Taxation in Georgia
Georgia, a country in the Caucasus region, is located on a crossroad between European and Asian markets. Due to Georgia’s business advantages, such as a low-cost workforce, a stable political environment, an attractive tax regime, and a well-developed infrastructure, an increasing number of foreign investors choose to outsource their business activities in Georgia. Moreover, in order to boost the country’s economy, the government of Georgia has concluded bilateral investment treaties with 32 countries.
At present, foreign direct investments comprise almost 10% of the country’s GDP. According to the Georgian National Investment Agency, foreign entrepreneurs mostly choose to develop businesses within the sectors of transport, communication, finance, and construction. One of the main advantages of establishing a company in Georgia is its favourable tax regime.
Georgia imposes six major taxes, no one of which exceeds 20%. More specifically, Georgia levies the following taxes: (1) corporate income tax, (2) personal income tax, (3) VAT, (4) import tax, (5) property tax, and (6) excise duties. Below, we will provide a brief overview of the general aspects of corporate and individual taxation in Georgia.
Next, we will discuss the tax incentives provided by Georgia.
Corporate taxation in Georgia
Companies are considered to be subject to Georgian taxation if their place of management is located in Georgia. Georgian corporate income tax is levied on the worldwide income of resident companies. Foreign companies are taxed on their income derived from Georgian sources. However, in order to avoid double taxation, Georgia has signed tax treaties with 52 countries. The rates of the main Georgian corporate taxes are as follows:
- Corporate income tax: 15%;
- Value Added Tax (VAT): 18%;
- Import taxes fluctuate between 0% and 12%;
- Property tax does not exceed 1%.
In Georgia, there are no payroll, social security, capital gains, wealth, and inheritance taxes. Also, it should be noted that excise duties are levied only on selected types of goods, i.e., alcohol, tobacco, oil, gas, automobiles, and mobile communication services.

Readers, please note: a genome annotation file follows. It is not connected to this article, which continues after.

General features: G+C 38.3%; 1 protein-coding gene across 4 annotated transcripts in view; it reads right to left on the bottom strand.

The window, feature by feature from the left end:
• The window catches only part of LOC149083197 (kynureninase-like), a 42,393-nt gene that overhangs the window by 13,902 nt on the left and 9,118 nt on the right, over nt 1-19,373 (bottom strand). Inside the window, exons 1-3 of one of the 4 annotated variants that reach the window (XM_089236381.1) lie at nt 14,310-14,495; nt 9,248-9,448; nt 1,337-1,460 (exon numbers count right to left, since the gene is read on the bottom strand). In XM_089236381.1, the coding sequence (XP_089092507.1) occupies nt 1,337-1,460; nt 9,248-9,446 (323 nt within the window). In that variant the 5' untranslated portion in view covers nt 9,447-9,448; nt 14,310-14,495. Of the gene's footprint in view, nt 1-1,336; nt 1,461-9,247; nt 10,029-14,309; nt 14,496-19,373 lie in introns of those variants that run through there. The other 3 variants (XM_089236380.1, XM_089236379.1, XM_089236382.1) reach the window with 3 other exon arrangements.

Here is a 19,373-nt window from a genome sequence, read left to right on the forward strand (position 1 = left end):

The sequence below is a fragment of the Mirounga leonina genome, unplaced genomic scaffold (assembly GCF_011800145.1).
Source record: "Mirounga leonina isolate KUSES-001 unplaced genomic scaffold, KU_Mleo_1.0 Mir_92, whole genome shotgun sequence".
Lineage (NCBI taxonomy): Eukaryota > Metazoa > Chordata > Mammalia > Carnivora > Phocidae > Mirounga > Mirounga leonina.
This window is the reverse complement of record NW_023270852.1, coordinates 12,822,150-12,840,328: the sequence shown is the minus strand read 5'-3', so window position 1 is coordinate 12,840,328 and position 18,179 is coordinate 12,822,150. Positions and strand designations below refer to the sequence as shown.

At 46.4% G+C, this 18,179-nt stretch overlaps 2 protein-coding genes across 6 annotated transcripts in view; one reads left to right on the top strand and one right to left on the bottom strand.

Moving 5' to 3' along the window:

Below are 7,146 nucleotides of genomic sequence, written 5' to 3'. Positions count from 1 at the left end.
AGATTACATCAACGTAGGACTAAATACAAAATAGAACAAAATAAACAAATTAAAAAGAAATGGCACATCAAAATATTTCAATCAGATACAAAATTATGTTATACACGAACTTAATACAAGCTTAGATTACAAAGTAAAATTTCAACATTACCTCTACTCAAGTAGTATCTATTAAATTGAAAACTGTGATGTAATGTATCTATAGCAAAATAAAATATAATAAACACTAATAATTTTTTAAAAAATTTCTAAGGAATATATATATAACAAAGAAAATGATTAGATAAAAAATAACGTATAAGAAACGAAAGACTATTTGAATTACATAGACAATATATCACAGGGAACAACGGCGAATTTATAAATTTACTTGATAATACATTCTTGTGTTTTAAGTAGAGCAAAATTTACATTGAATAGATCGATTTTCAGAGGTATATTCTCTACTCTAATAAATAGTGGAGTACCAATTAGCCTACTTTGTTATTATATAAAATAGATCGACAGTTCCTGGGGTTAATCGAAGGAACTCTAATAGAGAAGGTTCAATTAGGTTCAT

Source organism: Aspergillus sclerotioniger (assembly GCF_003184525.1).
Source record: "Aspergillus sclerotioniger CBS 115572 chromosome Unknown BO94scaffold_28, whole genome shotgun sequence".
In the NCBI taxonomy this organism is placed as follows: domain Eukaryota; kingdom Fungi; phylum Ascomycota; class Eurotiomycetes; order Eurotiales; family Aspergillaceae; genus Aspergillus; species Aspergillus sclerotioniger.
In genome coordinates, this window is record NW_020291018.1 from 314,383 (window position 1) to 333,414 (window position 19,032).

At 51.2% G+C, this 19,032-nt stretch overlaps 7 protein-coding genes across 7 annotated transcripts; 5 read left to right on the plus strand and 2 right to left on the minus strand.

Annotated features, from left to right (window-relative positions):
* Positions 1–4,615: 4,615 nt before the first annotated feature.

Individual taxation in Georgia
Residents of Georgia are taxed on their worldwide income, whereas foreigners have to pay tax on their income derived from a Georgian source. The flat rate of Georgian personal income tax is 20%. An individual is considered to be a Georgian tax resident if she/he resides in the country for at least 183 days per year. For high net worth individuals, i.e., persons who either hold property valued at more than GEL 3 million (about EUR 1,2 million) or have annual income of more than GEL 200.000 (about EUR 80.000), more liberal tax residence rules apply.
Tax incentives in Georgia
In order to boost the economic development of the country, the government of Georgia introduced two major tax incentives, namely, (1) Free Industrial Zones (FIZs) and (2) a special customs regime for companies that export goods outside the country.
Georgian FIZs are located in 3 cities: Poti (a seaport), Kutaisi (country’s third-largest city), and Tbilisi (the capital of Georgia). Companies that operate within the FIZs can benefit from 0% tax on corporate income, import, and property as well as significantly reduced VAT rates. A wide range of activities is permitted in the FIZs, e.g., manufacturing, trading, construction, financial, and consulting activities. Furthermore, all Georgian companies that produce goods for export can opt for a special Internal Processing Customs Regime license. Such a license permits the importation of raw materials which are used for the production of goods to be exported into the country without paying customs duties and VAT.